As a kid, I loved to play "Cowboys and Indians," and when I heard "no man can tame the tongue," I imagined a tongue running around like a loose calf, with a cowboy on horseback riding frantically, trying to rope it down and tame it. It is a silly scene, but even now when I think about it, how accurately it pictures the feeling of trying to run after my own words and tame them after I have let them loose!

Staff
Are You Sharp-Tongued? (Part One)


 

James 3:2

We all make mistakes—and probably a majority of them are verbal. The challenge before us is to learn to control our words and use them effectively in dealing with others. For followers of Christ, "effective use of words" is using them as Christ and the Father do. If we do anything less, we stumble and run the risk of offending.

So great is this challenge that, if we can master our tongue, we have in essence come to master our entire bodies. We could conclude from this that our bodies function as they are instructed. We instruct our bodies and minds through words, whether spoken or thought. In other words, the mind speaks, and the body follows. We lead ourselves, as well as others, with our words.

Staff
Are You Sharp-Tongued? (Part One)


 

James 3:5-6

James warns that the size of the tongue is no measure of the power it wields. Just as the tiniest of sparks can ignite a great forest fire, the smallest of words, unwisely spoken, can cause immeasurable harm.

Uncontrolled and untamed, without interference, a fire can spread to leave absolutely nothing untouched, unscorched, and unaffected. It is startling to think that fire, of itself, could erase all life from the earth! Were it to burn and spread unaffected by rain, wind, or the efforts of man, it could conceivably cover the earth and burn all life and all oxygen from our world.

Anyone who has witnessed a forest fire and seen flames leap from one treetop to another can grasp the traveling power of fire. James wants us to capture this graphic vision of the potential destruction our words perpetuated in sin can achieve. The iniquity created and perpetuated by words can spread to the ultimate of all damages: death. Solomon writes, "Death and life are in the power of the tongue, and those who love it will eat its fruit" (Proverbs 18:21). Does man have any other ability that can cause such a degree of devastation?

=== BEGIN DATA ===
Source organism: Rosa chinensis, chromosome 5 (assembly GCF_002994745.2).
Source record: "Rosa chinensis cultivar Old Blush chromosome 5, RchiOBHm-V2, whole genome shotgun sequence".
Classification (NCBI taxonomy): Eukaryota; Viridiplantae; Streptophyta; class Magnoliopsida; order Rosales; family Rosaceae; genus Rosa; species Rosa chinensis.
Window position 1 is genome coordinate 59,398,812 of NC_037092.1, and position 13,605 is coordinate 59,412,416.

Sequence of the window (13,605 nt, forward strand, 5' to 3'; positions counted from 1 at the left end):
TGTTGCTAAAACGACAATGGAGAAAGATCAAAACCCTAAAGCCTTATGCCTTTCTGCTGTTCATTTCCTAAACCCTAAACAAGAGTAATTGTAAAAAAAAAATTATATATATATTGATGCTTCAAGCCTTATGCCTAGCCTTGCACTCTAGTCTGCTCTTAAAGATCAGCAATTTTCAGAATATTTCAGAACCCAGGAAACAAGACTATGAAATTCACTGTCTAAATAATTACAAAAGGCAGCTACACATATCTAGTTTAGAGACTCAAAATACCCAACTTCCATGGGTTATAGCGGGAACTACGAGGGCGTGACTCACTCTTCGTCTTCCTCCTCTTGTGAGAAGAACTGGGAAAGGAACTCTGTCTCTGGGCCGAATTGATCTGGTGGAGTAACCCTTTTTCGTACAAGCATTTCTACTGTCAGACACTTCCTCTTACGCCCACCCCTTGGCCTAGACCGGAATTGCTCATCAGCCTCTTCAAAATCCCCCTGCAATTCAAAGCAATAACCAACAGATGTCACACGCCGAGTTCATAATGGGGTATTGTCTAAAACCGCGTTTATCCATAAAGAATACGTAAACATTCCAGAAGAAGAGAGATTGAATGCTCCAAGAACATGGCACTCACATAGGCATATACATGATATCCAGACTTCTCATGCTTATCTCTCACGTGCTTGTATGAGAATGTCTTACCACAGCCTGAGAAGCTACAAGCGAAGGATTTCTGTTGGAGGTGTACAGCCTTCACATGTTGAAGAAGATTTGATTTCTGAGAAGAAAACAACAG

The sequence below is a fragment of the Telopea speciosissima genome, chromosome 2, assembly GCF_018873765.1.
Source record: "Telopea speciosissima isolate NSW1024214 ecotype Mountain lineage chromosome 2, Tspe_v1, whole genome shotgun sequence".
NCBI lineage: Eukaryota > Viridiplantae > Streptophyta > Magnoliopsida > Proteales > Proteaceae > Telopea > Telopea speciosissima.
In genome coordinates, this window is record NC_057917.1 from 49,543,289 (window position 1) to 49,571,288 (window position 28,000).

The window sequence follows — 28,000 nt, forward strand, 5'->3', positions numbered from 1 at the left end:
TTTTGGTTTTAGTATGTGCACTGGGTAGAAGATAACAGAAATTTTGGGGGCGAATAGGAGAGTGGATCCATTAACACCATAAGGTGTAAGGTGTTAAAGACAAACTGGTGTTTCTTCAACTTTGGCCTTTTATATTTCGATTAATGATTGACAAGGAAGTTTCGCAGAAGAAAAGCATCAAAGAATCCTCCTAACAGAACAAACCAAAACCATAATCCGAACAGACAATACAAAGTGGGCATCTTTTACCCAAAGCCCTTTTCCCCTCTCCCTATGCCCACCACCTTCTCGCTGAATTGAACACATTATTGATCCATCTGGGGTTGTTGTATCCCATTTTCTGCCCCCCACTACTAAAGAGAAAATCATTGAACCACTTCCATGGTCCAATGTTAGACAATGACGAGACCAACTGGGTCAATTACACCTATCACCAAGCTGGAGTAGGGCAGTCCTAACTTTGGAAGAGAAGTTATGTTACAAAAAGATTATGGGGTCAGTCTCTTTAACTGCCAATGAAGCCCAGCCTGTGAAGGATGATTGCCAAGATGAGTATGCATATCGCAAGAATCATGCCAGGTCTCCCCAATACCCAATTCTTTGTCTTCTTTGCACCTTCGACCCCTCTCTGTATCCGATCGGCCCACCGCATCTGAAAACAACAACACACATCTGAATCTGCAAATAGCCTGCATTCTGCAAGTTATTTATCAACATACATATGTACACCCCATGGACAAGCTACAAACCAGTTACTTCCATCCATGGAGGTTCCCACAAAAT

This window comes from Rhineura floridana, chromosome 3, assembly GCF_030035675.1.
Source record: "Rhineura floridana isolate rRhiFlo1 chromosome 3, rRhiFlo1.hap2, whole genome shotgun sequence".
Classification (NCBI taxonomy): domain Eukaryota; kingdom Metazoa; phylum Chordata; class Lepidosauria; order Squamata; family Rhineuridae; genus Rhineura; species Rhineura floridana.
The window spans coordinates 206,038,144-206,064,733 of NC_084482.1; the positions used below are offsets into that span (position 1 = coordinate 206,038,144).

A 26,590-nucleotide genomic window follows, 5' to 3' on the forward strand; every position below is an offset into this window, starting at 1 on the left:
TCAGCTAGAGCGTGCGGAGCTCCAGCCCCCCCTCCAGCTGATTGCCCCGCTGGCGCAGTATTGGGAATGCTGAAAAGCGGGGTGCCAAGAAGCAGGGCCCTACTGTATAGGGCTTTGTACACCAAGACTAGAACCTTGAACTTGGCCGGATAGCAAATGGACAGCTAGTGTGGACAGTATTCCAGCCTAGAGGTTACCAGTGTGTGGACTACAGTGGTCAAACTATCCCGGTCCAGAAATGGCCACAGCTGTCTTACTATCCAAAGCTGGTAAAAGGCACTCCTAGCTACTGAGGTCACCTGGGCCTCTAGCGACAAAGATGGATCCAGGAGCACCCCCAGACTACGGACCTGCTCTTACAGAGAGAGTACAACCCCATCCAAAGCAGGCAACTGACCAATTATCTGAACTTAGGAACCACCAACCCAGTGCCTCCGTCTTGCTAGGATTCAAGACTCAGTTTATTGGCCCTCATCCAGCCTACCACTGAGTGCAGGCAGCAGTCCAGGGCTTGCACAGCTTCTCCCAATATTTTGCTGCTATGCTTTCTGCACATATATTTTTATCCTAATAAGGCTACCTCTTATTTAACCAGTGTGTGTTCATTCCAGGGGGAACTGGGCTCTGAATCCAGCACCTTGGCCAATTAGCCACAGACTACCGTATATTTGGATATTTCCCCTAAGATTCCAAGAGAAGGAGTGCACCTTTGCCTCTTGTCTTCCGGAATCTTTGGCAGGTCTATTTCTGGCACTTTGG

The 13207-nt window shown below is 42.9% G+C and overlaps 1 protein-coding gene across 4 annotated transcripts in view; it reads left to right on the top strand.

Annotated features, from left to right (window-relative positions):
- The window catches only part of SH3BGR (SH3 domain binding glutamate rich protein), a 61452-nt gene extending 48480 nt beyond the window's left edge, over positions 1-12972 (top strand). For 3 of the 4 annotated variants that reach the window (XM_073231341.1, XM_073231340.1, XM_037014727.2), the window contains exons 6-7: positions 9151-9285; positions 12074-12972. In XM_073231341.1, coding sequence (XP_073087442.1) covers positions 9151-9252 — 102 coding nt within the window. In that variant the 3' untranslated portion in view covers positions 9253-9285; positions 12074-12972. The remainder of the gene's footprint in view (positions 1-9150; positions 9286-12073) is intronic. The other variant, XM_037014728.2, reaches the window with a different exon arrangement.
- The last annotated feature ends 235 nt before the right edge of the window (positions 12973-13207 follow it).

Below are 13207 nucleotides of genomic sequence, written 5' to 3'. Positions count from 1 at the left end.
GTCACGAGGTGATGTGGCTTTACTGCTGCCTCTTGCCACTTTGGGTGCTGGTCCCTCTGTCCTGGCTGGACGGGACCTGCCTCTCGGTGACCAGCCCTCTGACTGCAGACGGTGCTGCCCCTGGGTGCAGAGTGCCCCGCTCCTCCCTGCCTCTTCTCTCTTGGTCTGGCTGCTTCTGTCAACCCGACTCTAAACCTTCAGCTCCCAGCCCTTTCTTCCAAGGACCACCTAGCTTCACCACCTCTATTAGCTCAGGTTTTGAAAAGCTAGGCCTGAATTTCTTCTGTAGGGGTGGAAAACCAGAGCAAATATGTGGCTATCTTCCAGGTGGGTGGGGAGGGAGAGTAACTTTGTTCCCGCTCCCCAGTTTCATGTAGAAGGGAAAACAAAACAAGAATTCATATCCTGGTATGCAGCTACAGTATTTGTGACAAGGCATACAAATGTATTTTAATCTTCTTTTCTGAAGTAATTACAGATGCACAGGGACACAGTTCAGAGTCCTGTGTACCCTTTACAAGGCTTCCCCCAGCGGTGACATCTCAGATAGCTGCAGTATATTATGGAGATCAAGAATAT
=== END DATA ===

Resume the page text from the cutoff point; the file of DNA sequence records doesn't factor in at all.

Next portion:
Staff
Are You Sharp-Tongued? (Part One)


 

James 3:17-18

James concludes chapter 3 by describing the wisdom that comes only from Almighty God. It is the bit and rudder by which we can effectively gain control of our speech. Godly wisdom begins in the heart, replacing the self-indulgent human motivations with purity, peacefulness, gentleness, yieldedness, mercy, goodness, fairness, and sincerity. Words that employ these godly attributes contrast to the raging winds that fan flames of war toward total destruction. The apostle does not allow us any time to spend in the middle; our words should be fresh and trustworthy, without the bitter and shocking elements of a sharp tongue.

In Matthew 12:34, Christ says, "For out of the abundance of the heart the mouth speaks." The real issue is that our words reveal the essence of our hearts. They will tell whether we are motivated by the earthly wisdom of human desire or by the godly wisdom of the fruit of the Spirit. Unkind words reveal an unkind heart, and kind words, a kind heart.

Staff
Are You Sharp-Tongued? (Part Two)